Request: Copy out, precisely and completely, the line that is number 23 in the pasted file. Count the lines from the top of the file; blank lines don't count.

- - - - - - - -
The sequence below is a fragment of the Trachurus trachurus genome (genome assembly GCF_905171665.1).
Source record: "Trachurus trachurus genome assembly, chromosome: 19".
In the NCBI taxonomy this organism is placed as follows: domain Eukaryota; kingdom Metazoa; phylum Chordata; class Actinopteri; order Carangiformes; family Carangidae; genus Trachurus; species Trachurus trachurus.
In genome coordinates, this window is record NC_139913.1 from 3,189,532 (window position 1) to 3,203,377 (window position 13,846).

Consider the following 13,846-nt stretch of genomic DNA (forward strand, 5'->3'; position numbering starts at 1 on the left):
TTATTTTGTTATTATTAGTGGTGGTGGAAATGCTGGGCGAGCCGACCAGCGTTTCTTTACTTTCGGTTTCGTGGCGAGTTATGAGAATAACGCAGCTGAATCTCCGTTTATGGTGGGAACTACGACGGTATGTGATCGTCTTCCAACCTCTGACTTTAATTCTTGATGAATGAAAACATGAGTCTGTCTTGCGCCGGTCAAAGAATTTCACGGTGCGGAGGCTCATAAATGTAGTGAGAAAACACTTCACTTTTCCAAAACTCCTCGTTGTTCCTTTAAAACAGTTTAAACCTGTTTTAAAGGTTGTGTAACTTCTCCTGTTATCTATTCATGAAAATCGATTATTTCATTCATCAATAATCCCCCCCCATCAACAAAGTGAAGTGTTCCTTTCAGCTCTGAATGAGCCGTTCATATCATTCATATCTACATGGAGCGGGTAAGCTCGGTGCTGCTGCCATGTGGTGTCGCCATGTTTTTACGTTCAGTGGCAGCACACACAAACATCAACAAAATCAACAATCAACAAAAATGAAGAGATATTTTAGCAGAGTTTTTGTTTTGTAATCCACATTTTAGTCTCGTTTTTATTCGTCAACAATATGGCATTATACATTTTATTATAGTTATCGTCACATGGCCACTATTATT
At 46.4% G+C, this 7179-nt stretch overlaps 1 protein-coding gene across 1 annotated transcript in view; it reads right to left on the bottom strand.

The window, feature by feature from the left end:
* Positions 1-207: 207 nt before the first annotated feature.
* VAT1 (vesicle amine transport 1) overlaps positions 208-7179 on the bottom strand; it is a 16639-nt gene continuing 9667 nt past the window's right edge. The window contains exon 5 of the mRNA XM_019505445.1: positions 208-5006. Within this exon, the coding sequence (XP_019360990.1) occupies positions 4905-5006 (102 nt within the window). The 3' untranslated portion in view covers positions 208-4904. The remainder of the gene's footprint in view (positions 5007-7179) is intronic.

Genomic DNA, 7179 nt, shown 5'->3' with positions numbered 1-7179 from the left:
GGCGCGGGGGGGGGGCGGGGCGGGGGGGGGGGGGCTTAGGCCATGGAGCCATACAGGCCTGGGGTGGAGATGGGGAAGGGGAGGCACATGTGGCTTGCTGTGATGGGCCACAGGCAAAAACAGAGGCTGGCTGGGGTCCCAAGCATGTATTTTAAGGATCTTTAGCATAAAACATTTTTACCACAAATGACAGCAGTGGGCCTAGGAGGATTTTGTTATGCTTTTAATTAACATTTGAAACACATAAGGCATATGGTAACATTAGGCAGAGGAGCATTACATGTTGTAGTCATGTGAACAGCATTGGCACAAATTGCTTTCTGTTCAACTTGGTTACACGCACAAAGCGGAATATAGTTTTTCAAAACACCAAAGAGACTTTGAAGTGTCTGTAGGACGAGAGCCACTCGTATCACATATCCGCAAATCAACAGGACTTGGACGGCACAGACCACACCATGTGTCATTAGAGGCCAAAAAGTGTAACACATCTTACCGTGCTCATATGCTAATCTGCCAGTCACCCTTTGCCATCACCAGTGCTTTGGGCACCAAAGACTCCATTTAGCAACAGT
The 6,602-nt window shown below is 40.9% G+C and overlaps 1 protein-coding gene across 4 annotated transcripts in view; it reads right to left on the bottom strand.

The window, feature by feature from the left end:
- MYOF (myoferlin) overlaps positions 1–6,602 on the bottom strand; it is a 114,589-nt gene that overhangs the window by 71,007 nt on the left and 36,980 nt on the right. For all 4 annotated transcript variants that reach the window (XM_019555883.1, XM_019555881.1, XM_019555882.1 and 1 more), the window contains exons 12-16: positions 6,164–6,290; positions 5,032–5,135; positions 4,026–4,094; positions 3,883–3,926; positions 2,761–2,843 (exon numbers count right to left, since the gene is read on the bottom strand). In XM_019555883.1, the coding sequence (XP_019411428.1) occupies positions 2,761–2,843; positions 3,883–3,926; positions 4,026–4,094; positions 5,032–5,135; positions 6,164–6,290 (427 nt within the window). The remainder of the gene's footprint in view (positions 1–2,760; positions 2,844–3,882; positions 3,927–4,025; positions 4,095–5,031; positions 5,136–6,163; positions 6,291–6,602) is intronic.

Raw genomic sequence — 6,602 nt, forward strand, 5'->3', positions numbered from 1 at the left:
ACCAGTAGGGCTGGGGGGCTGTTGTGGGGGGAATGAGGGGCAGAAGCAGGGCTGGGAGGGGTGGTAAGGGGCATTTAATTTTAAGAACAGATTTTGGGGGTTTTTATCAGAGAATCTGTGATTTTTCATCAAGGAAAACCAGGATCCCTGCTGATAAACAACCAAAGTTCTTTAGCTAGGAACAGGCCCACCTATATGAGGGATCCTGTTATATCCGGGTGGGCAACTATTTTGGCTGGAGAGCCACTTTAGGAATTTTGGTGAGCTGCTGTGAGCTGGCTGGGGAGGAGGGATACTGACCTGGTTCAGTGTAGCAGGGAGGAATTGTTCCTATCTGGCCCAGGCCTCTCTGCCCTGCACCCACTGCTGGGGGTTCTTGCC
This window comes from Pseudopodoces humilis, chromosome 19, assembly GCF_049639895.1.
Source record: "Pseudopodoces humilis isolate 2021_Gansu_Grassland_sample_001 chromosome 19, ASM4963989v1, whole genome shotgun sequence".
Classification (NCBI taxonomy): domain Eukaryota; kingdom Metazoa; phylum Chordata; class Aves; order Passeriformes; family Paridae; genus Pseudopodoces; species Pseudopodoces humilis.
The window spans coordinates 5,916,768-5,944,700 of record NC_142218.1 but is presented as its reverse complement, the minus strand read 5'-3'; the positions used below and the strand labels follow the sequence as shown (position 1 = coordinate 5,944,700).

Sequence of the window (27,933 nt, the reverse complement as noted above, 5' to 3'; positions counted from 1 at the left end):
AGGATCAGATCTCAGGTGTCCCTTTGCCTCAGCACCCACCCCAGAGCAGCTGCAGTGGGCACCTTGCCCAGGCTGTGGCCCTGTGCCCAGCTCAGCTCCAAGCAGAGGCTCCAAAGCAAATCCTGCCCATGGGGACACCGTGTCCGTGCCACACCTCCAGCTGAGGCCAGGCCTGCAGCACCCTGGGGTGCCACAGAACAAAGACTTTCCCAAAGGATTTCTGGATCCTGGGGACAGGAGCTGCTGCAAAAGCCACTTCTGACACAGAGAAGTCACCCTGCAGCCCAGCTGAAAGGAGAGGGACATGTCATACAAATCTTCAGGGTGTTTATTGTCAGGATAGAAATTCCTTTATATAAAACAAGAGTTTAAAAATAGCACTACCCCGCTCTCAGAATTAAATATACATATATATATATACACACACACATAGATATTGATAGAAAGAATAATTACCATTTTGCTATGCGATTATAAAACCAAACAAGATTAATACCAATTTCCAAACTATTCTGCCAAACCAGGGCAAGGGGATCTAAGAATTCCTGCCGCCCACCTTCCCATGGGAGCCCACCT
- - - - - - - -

AGGATCAGATCTCAGGTGTCCCTTTGCCTCAGCACCCACCCCAGAGCAGCTGCAGTGGGCACCTTGCCCAGGCTGTGGCCCTGTGCCCAGCTCAGCTCCAAGCAGAGGCTCCAAAGCAAATCCTGCCCATGGGGACACCGTGTCCGTGCCACACCTCCAGCTGAGGCCAGGCCTGCAGCACCCTGGGGTGCCACAGAACAAAGACTTTCCCAAAGGATTTCTGGATCCTGGGGACAGGAGCTGCTGCAAAAGCCACTTCTGACACAGAGAAGTCACCCTGCAGCCCAGCTGAAAGGAGAGGGACATGTCATACAAATCTTCAGGGTGTTTATTGTCAGGATAGAAATTCCTTTATATAAAACAAGAGTTTAAAAATAGCACTACCCCGCTCTCAGAATTAAATATACATATATATATATACACACACACATAGATATTGATAGAAAGAATAATTACCATTTTGCTATGCGATTATAAAACCAAACAAGATTAATACCAATTTCCAAACTATTCTGCCAAACCAGGGCAAGGGGATCTAAGAATTCCTGCCGCCCACCTTCCCATGGGAGCCCACCT